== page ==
Once, if you left a company, for whatever reason, it was a case of "do not ever darken our doors again". You were a traitor, no longer part of the corporate family.
But just as jobs for life have gone forcing workers to become "free agents", the changing realities of the marketplace - labour shortages in IT, people switching jobs more often - are forcing companies to think about ex-employees. To survive, many need their old workers - a case of "come back, all is forgiven".
A survey by online recruitment service Monster.com found that 71% of employers will consider welcoming ex-employees back into their firms, but are cautious about who they will rehire. Another 21% say they are always willing to rehire former staff as it saves in recruitment time and costs.
Some firms say they never rehire ex-employees as they believe it rewards disloyalty. As Monster has grown, it too has had to rehire former workers, with CEO Jeff Taylor saying Monster considers it a compliment that people wish to return; it makes the company feel it is doing the right thing.
In New Zealand, such attitudes towards former staff are also changing, with the rise of what is commonly called "boomerang" recruitment.
Drew Gilpin worked at ISP Clear Net as its first employee and business development manager from mid-1996 to mid-1998. He moved to Advantage Group to diversify and saw software development becoming increasingly important in the industry. However, he attended a press briefing for the launch of Clear's ZFree ISP and felt "there was something that needed finishing. I still felt like I belonged". He is now back, in a more senior position.
Clear's HR director Peter Merry says it was ideal for the company to have someone back who could "hit the ground running". He says Gilpin could walk in and start work straight away. We no longer have jobs for life, he says. People switch more readily and there is value in businesses having "fresh blood". Now there is a time to come and a time to go, he says.
"People still leave for the wrong reasons like under-performance, but where people are moving for professional growth, there is an advantage to having them back. They know the business. In the old days, the policy was once you are out of the door, never darken our door again."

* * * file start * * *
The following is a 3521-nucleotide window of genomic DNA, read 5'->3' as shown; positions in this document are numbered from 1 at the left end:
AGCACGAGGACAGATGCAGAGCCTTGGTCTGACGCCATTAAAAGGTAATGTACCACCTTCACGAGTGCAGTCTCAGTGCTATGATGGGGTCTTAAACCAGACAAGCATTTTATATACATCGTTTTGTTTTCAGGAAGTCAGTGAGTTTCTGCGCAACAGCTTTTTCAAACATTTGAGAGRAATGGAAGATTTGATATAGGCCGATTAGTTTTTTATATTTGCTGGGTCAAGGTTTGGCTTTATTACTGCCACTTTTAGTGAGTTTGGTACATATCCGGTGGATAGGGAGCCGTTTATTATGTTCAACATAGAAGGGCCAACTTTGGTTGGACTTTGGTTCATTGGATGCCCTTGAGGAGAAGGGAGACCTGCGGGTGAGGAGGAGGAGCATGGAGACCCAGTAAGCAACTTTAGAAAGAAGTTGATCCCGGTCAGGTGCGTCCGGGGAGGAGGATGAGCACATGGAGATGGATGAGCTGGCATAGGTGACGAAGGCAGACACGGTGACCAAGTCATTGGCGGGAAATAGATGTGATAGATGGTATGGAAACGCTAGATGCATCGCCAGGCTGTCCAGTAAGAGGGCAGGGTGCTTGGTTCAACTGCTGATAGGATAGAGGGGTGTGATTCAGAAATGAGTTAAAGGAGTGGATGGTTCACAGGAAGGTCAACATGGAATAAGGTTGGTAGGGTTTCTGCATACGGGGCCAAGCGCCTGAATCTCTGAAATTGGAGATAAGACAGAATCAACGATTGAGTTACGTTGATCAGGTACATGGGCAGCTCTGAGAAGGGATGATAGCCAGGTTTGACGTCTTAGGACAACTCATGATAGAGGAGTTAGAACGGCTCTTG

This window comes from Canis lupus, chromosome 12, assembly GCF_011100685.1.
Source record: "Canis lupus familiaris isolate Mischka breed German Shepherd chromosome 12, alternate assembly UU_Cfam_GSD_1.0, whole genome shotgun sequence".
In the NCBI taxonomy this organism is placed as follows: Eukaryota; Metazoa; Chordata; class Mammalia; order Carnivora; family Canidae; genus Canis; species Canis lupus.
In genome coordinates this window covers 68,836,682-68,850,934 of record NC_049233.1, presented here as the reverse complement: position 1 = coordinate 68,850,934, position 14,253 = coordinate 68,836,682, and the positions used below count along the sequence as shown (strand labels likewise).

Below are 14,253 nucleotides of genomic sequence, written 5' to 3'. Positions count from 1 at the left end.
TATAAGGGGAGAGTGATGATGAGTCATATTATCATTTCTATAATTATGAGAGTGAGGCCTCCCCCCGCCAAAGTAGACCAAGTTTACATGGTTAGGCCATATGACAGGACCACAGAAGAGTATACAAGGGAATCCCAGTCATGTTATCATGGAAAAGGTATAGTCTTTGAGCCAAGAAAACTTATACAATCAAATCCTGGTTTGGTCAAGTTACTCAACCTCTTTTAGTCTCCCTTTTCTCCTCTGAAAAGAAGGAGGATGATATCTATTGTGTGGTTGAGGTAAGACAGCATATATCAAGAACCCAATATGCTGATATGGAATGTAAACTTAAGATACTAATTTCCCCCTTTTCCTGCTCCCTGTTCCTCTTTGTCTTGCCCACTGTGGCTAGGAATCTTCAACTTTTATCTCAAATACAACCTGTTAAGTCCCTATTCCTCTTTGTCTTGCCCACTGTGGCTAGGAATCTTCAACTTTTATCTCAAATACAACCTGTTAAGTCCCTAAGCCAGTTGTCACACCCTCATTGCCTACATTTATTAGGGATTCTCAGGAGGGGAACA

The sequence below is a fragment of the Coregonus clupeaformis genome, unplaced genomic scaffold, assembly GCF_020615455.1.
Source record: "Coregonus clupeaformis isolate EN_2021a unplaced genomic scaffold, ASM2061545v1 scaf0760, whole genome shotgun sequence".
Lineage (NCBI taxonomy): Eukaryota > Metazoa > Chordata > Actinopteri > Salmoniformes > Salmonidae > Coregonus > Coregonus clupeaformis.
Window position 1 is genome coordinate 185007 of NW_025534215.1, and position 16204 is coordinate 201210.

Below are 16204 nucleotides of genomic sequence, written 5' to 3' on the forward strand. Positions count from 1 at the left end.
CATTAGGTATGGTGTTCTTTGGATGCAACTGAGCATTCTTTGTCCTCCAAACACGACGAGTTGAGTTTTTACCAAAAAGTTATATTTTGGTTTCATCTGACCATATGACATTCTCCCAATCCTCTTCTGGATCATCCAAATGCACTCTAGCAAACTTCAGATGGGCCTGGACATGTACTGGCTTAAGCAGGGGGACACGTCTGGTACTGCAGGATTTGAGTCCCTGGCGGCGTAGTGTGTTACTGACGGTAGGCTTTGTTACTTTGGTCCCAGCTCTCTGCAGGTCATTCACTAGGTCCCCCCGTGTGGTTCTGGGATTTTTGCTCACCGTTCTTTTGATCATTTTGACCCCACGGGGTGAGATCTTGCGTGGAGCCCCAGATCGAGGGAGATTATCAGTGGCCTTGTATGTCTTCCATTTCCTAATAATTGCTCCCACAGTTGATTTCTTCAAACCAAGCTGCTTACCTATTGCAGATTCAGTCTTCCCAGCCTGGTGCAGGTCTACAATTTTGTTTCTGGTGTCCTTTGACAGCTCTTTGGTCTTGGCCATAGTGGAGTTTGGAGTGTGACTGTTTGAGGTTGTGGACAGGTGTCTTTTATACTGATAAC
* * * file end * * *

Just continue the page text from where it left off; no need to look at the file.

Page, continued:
Clear doesn't target former staff, but it keeps in touch with certain ones, just in case they wish to return.
Unisys says it makes no concerted effort to lure back former employees either, but will give those who go overseas - as half do - a chance to return. HR director Ken Goodwin says the secret is not to lose staff in the first place, but if people want to work overseas Unisys will try to find them work with a subsidiary company.
"We know what we're getting back. It's a pretty safe recruitment choice. There is still an element of doubt with those we find on the market," Merry says.
Auckland's Advantage Group also keeps in touch with former workers and says "for key staff, the door is always open". Advantage offers employment exchange initiatives with "strategic partners" in the US, UK and Malaysia. It has also just rehired three people who went on their OE.
"Letting [former workers] know what the company is doing is paramount," says HR director Philippa Furlong. "They give us a good profile overseas and they come back with added value," she says.
However, U-Bix is less enthusiastic about former employees. General manager Sheree Tootell says the company generally does not employ back old staff "as the industry and the technology has moved significantly over the last two to three years and therefore their skills are less relevant today than they were". However, if good staff leave for genuine reasons, for example to travel or for family, we would look to get them back, she says.
Amanda Van Ryn of recruitment consultants Sapphire Technologies says many Kiwi firms are actively seeking old staff. Sapphire itself has just taken back a former worker.
"There are many benefits to the employer as the candidate is a known entity - good and bad - and can easily assimilate back into the working environment."
If they have been approached by the employer, employees have negotiating power as they now know just how much they are valued, she says. However, both parties must be open with each other regarding their reasons for wanting to team up again and what their expectations are of each other.